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February 18, 2010 | by  | in Arts Theatre | [ssba]

Who’s Neat? You!


I’m going to go out on a limb and say that the crew that put together Who’s Neat? You! are fans of the League of Gentlemen. The League were a British sketch troupe operating over the cusp of the recent millennium. And they were genius. Dark surreal skits bordering the line between comedy and drama and horror.

One of the sketches they kept returning to was the ongoing saga of a children’s educational theatre company called Legz Akimbo. Legz Akimbo are constantly under the threat of total breakdown. Their off-stage squabbles always manage to make it on stage during their wildly inappropriate shows (Vegetable Soup—a show about the handicapped, for instance). In front of their petrified audiences of primary school children, they will snipe and swear at each other as things get more and more out of hand. And that, on a very superficial level, is what Who’s Neat? You! is too.

Now, let me get something straight. I am not accusing Who’s Neat? You! of plagiarism. They certainly go off in their own direction, especially towards the end. Akimbo was clearly just taken as a starting point. Maybe they just should have masked it a little more, because as hilarious and wonderful as the first half of Who’s Neat? is (and it really is), it did feel to me at points as little more than a highly skilled and profoundly amusing Legs Akimbo tribute.

There is nothing wrong with wearing your influences on your sleeve. It’s just when they stain the rest of your laundry that you’ve gotta be careful.

But, before long, Who’s Neat? You! takes a turn, and then it comes it is incredibly satisfying. Saying much more would spoil it, but the change that occurs is brilliantly executed by all involved.

Now, I might not be being clear, so let me state here that Who’s Neat? You! is great and you should really see it. Really really.

The cast (Ralph McCubbin Howell, Erin Banks and Paul Harrop) are uniformly excellent, with impeccable timing and perfect pitch of the absurd without ever becoming mono-dimensional. A special call out must be made to Harrop, whose performance is a layer cake of delight and nuance.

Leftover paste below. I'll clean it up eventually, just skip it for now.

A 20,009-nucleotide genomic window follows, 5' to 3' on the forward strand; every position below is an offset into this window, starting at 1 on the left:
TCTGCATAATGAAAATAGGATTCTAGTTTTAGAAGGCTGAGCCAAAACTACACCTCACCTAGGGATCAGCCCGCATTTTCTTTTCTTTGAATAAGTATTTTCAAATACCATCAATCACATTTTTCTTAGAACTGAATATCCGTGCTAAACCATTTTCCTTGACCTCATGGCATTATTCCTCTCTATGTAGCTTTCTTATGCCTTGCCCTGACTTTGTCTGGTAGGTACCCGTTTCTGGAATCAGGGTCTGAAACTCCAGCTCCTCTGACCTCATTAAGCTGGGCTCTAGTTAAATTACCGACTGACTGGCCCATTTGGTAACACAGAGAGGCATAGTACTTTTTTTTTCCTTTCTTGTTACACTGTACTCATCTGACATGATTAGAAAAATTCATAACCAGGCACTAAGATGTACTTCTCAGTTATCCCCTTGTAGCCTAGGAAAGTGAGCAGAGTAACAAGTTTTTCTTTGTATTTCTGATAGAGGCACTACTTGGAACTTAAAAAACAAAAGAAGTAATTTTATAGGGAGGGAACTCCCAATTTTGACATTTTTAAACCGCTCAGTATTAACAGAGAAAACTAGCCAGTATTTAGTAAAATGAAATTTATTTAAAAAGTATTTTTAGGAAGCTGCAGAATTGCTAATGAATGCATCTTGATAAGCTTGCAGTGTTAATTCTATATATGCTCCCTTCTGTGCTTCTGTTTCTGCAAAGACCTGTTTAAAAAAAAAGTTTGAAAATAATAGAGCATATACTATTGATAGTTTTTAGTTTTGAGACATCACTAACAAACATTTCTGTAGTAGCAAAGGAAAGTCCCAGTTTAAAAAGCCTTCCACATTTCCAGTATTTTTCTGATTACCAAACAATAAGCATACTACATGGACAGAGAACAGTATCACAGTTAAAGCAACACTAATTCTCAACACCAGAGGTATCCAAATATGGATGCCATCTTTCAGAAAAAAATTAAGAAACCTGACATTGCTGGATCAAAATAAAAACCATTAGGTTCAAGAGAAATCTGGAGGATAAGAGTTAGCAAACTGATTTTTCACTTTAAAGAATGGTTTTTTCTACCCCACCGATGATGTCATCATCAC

Alex Lodge’s direction speaks of a love for the source material—Life Education classes—as well as a nicely pitched eye for physical comedy. Her use of the site-specific location—a five tonne truck parked behind BATS—is constantly surprising and extremely atmospheric. Tane Upjohn Beatson’s soundtrack strikes just the right level of cheese.

Lucy O’Brien and Howell’s script is deeply witty with a wildly wicked turn of phrase. The only moments where it lets itself down by any means are when the authorial voice creeps in, and the characters start discussing issues which are eerily close to the issues of someone putting on a show in the Fringe rather than people in the characters’ positions. But that is only a minor quibble.

Who’s Neat? You! is a tightly wound ball of wonderful. A simmering ball bearing of comic theatre. The highlight of the Fringe so far.

Who’s Neat? You!
Written by Lucy O’Brien & Ralph McCubbin Howell
Directed by Alex Lodge
With Ralph McCubbin Howell, Erin Banks and Paul Harrop

Part of the 2010 Wellington Fringe

At (well, you assemble there) BATS theatre, 17 Feb–5 March 2010 802 4175


About the Author ()

Uther was one of the two arts editors in 2009. He was the horoscopier and theatre writer in 2010. Alongside Elle Hunt, Uther was coeditor in 2011.

Comments (2)

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  1. Charlotte Bradley (Who's Neat? You! Producer) says:

    Thanks for the awesome review Uther! Just for the record: Legz Akimbo was never used as a starting point nor was the show intended as a tribute. In fact, one of the writers had never heard of, or seen it! The often tragic experiences of children’s health education ‘theatre’ must be universal…once again, thanks for the top review.

  2. Uther Dean says:

    You must be right, Charlotte. The inherent tragedy and gawky awkwardness of children’s education theatre must be more universal.

    And to clarify, the comparison with the League was never meant to be any kind of denigration of the show. Comparison or inspiration or not, ‘Who’s Neat? You!’ is a work of supreme skill and talent.

    That there are similarities shows that the same angle can be taken on a particular subject by two separate groups and both of them be equally and legitimately good.

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